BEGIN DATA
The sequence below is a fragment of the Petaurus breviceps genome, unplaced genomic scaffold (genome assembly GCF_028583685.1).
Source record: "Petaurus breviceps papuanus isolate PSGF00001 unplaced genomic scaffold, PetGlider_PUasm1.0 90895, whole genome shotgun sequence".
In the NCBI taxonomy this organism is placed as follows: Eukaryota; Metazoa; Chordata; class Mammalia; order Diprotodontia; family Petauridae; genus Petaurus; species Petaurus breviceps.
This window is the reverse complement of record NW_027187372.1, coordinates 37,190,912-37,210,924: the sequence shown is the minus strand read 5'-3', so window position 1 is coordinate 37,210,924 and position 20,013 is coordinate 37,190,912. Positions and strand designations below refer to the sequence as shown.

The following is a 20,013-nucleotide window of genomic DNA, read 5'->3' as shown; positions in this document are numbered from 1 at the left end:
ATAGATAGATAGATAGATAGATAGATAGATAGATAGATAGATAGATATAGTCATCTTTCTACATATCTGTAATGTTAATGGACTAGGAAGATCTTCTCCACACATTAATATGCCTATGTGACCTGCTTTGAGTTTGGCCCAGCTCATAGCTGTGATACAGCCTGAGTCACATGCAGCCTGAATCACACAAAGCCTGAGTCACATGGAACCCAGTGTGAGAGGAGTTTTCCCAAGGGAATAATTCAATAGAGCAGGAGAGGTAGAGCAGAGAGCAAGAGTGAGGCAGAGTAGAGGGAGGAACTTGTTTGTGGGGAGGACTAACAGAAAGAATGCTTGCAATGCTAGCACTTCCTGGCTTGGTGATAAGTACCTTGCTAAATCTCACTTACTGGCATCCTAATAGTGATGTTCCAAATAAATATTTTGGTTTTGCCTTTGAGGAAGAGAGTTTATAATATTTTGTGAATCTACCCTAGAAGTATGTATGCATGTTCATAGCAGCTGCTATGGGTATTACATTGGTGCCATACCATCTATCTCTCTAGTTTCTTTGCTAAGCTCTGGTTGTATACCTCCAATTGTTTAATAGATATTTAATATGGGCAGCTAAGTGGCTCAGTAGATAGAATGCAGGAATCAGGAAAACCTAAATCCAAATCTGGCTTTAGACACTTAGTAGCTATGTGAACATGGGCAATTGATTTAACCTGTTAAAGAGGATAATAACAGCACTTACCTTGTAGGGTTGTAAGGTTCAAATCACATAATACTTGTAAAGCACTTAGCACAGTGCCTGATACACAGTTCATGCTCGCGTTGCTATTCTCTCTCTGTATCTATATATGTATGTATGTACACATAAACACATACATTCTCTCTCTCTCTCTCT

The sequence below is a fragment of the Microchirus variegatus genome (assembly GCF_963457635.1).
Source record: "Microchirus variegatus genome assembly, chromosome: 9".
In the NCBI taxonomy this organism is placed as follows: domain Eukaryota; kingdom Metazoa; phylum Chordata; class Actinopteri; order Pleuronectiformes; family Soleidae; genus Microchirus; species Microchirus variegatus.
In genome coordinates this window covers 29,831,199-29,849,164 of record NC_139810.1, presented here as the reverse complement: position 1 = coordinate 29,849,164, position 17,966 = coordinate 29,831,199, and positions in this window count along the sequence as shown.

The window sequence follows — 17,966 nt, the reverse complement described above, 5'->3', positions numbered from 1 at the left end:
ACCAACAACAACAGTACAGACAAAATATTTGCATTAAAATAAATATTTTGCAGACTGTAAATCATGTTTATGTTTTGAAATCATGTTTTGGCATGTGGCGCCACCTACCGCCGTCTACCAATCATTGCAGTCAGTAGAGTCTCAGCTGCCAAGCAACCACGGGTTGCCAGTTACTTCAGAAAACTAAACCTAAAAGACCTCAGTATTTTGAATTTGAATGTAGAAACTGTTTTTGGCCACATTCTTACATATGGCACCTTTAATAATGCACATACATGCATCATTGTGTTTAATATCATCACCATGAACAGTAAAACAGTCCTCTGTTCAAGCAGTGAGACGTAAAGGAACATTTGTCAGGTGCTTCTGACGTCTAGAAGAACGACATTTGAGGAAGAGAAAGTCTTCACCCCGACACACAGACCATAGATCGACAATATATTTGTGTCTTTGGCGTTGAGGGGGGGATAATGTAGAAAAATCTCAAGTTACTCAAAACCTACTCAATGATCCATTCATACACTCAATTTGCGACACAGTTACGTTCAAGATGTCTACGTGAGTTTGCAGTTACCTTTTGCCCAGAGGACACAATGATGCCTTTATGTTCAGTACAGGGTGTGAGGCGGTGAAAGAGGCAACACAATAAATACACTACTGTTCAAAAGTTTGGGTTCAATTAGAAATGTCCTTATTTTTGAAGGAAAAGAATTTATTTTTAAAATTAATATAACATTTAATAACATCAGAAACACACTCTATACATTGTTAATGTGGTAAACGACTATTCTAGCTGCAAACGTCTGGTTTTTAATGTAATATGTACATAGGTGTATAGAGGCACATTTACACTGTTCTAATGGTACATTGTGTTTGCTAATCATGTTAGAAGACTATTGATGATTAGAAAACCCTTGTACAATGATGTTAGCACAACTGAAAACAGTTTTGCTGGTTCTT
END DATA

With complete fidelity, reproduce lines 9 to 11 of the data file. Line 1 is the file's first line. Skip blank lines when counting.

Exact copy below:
In the NCBI taxonomy this organism is placed as follows: domain Eukaryota; kingdom Metazoa; phylum Chordata; class Actinopteri; order Pleuronectiformes; family Soleidae; genus Microchirus; species Microchirus variegatus.
In genome coordinates this window covers 29,831,199-29,849,164 of record NC_139810.1, presented here as the reverse complement: position 1 = coordinate 29,849,164, position 17,966 = coordinate 29,831,199, and positions in this window count along the sequence as shown.

The window sequence follows — 17,966 nt, the reverse complement described above, 5'->3', positions numbered from 1 at the left end: